Fewer delays seen, but more students coming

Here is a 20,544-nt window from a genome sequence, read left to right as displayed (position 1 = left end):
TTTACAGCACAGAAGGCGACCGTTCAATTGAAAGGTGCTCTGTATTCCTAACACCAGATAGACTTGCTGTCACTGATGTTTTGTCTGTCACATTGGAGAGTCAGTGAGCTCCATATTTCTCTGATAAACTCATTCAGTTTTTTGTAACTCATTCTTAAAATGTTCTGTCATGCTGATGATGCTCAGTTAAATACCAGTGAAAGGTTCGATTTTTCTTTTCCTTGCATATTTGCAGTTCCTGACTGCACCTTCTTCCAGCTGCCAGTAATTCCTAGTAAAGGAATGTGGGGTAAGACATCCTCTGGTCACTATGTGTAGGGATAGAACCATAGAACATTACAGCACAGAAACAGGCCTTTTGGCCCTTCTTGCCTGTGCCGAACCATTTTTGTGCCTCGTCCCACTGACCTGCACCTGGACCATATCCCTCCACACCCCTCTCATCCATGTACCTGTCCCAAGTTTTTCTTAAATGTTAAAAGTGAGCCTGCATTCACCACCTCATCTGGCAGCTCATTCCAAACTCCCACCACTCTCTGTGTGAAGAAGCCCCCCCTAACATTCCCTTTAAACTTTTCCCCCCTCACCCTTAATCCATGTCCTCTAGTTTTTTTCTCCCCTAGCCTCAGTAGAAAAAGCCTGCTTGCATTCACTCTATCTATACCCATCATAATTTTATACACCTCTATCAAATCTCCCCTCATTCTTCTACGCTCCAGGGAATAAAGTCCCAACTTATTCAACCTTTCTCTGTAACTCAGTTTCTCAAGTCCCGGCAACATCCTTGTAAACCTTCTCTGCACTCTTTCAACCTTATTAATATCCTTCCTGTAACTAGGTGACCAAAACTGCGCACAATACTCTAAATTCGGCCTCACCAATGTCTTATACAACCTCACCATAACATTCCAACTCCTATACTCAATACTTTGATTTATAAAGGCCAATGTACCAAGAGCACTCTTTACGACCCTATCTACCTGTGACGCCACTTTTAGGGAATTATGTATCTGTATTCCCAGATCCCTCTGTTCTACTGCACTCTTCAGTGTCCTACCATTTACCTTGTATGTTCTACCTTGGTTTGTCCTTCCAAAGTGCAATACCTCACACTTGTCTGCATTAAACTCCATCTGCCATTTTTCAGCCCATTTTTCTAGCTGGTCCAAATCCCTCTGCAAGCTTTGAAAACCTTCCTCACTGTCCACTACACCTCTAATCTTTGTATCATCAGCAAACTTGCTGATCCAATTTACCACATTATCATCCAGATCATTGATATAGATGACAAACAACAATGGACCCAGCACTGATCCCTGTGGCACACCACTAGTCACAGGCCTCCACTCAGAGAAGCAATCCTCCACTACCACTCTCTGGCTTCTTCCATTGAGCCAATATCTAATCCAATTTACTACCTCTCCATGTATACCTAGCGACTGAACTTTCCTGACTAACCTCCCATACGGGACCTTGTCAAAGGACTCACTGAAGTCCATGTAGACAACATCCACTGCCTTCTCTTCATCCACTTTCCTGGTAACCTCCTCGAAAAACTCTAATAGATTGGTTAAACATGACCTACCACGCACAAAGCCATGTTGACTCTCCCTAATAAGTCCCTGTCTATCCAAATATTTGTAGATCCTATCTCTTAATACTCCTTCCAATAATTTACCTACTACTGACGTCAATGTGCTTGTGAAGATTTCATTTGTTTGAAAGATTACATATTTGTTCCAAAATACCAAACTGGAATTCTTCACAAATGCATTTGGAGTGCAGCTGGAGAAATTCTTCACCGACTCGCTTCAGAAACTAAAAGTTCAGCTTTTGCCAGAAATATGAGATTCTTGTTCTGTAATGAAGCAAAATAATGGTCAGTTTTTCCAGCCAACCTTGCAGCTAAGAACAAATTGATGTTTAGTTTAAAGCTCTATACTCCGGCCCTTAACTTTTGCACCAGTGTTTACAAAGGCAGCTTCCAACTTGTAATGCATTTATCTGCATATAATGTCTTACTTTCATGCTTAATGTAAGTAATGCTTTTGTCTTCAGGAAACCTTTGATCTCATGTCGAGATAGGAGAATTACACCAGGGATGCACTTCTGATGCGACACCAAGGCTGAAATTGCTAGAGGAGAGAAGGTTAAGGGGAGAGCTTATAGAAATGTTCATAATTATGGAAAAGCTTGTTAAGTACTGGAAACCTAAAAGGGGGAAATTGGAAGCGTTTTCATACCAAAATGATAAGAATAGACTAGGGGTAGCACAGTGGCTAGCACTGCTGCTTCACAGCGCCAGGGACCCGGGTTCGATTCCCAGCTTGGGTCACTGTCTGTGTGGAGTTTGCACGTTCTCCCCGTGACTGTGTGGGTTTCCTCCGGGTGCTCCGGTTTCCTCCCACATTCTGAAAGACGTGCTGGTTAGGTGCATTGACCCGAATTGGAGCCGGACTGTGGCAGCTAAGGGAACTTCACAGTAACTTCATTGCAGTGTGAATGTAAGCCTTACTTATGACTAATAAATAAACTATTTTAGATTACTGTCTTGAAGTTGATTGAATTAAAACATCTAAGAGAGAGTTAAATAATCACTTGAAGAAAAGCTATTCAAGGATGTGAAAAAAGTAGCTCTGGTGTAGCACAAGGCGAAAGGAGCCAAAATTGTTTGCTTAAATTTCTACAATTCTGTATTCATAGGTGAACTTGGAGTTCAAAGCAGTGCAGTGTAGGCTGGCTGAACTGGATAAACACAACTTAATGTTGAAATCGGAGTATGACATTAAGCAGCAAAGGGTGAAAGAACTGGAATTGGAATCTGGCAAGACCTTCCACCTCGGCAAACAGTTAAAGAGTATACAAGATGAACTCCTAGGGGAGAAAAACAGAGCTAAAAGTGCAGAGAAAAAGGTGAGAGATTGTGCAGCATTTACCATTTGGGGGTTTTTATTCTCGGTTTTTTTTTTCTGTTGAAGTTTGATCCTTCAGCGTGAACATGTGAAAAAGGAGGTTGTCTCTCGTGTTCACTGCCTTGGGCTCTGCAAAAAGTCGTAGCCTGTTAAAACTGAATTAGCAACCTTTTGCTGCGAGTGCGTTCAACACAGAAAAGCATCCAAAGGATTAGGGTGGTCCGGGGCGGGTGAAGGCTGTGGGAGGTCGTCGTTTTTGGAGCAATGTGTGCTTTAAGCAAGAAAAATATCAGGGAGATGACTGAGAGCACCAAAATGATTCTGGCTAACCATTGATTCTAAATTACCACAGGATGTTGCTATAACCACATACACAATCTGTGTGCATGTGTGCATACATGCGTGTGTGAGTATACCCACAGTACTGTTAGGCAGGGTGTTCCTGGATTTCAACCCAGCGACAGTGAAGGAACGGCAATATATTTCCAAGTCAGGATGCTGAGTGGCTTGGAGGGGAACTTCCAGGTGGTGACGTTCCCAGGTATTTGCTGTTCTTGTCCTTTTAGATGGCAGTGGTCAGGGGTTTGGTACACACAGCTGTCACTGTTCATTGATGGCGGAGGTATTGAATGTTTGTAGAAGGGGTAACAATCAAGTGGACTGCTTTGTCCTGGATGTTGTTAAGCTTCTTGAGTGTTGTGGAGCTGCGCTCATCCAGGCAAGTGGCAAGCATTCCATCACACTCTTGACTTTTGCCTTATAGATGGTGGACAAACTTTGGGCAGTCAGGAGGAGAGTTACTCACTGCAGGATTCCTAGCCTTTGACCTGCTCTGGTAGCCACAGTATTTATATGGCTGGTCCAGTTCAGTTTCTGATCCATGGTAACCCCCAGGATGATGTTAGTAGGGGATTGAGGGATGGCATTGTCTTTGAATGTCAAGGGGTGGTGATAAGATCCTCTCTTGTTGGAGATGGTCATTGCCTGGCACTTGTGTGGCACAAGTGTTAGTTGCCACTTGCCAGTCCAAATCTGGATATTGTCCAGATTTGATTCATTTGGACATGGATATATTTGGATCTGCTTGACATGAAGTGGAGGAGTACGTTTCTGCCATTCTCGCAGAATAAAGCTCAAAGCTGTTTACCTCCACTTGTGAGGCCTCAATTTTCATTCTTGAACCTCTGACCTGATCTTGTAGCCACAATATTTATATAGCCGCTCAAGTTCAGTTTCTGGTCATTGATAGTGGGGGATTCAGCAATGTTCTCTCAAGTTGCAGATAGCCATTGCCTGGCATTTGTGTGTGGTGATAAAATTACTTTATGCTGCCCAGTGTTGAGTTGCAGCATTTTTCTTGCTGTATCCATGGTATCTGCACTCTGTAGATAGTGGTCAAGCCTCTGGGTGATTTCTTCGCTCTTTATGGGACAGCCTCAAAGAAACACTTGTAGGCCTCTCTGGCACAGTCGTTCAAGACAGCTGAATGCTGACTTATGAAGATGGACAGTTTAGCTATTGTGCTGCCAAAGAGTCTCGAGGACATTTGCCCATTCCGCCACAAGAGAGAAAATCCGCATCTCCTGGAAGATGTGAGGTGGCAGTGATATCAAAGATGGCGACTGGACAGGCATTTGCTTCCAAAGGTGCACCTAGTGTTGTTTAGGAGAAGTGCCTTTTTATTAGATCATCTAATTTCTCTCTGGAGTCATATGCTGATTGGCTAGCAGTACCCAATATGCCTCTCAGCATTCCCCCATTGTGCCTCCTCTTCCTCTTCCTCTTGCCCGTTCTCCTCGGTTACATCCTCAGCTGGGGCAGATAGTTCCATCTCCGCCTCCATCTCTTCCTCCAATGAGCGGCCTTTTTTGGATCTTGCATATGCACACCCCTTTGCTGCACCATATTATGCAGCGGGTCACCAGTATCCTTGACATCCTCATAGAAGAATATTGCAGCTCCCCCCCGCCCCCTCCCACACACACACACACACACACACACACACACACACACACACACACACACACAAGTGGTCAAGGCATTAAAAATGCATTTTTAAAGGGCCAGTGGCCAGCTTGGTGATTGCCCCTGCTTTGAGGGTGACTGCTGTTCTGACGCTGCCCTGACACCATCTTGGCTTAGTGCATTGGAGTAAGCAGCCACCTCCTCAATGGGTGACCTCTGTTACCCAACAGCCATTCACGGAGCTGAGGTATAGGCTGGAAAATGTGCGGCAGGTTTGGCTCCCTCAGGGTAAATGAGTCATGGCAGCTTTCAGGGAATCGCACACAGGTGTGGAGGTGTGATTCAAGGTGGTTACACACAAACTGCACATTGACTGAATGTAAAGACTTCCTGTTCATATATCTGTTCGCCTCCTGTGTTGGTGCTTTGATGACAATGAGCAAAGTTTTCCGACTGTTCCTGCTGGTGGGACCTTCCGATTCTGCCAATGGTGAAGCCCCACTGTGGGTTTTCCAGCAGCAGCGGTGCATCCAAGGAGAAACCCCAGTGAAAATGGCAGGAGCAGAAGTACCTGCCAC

After Jefferson County Public Schools spent six days addressing flaws in its new busing system, things went far smoother as elementary and middle school students went back to school – again – on Friday.There were some hiccups, with some buses arriving at schools late in the morning and some buses not showing to schools until more than an hour after dismissal. JCPS officials confirmed the last student was dropped off at 7:43 p.m., a stark improvement from last week’s 9:58 time.At 7:15 p.m. there were only 17 students who remained on buses, according to a release from the district.“Our bus drivers and staff did a phenomenal job getting tens of thousands of students safely to and from school today,” said JCPS Superintendent Marty Pollio in the release. “The short-term adjustments we put in place were successful and we continue to work on more substantial, long-term solutions. I’m pleased with the effort and look forward to welcoming our high school students back on Monday.”That will be a further test, with thousands more students added to the busing mix when secondary students return along with their younger peers.To prepare for Friday, about 20 additional drivers and buses were hired, empty buses and vans were on standby to transport kids who missed their buses, about two dozen drivers were given a “shoulder buddy” to assist with directions, and communication channels were ramped up so families wouldn’t be blindsided by late arrivals.Plus, families were urged to drop their student off, if possible, if they had the means.Despite their efforts, though, district leaders were clear that students would still be late Friday.”These are short-term adjustments, not long-term fixes,” JCPS spokeswoman Carolyn Callahan said last week.At Goldsmith Elementary on Friday, the morning runs went significantly better than what they were on the first day Aug. 9, Principal Jessica Carter said.Seven of the school’s 14 buses arrived before the first bell, with three more showing up within 20 minutes after school started at 9:40. These sort of delays are normal for the beginning of each year, Carter said.JCPS drivers spent multiple days practicing their routes after schools were closed due to the disastrous first day that brought the last student home just before 10 p.m.On Thursday, drivers completed dry runs of their routes, stopping at each stop to and from school. Goldsmith’s largest bus of students arrived Friday at 10:05 – but even during the dry run, the driver didn’t get to the school until 9:52, Carter said. After coming to Goldsmith, that bus takes more students to nearby Klondike Elementary – meaning more than half an hour needs to be shaven off the route to get both sets of students to school on time.Goldsmith’s last bus didn’t show until 10:44 a.m., just over an hour after the start of the day.The driver of that bus, which was seen on the district’s new bus tracker on the other side of town at 10:20, told Carter that things would be worse come Monday, likely due to the addition of high schoolers.On a normal day, the district transports about 70% – or 68,000 – of its students. There are few stipulations to who the district will transport on the bus. In many instances, families can choose to send their student to a school on the other side of the county and receive free busing to do so.For example, the bus that arrived last at Goldsmith – which is in the Hikes Point neighborhood – transports five students from eastern Louisville, about 25 minutes away without traffic.On the first day of school, the major issues included students not knowing their stops and families failing to be at their kindergartners’ stops, which caused drivers to wait or take the child back to school.And at depots, where students transfer from one bus to another, buses were held up by late arrivals, creating a snowball effect affecting the rest of the route.On Friday, the district allowed buses to leave the depots without all of their riders and had extra buses and vans waiting to take the late arrivals home. The 3 p.m. group of transfers at the Nichols Compound left within about 20 minutes of arriving, and the 4 p.m. transfers actually left a minute early.While delays were still a reality for some students and their families, Friday seemed to be a far better experience than the first day of school. No students were stuck at their schools for hours after dismissal and no students were stuck on buses after 9 p.m.Contact reporter Krista Johnson at [email protected]

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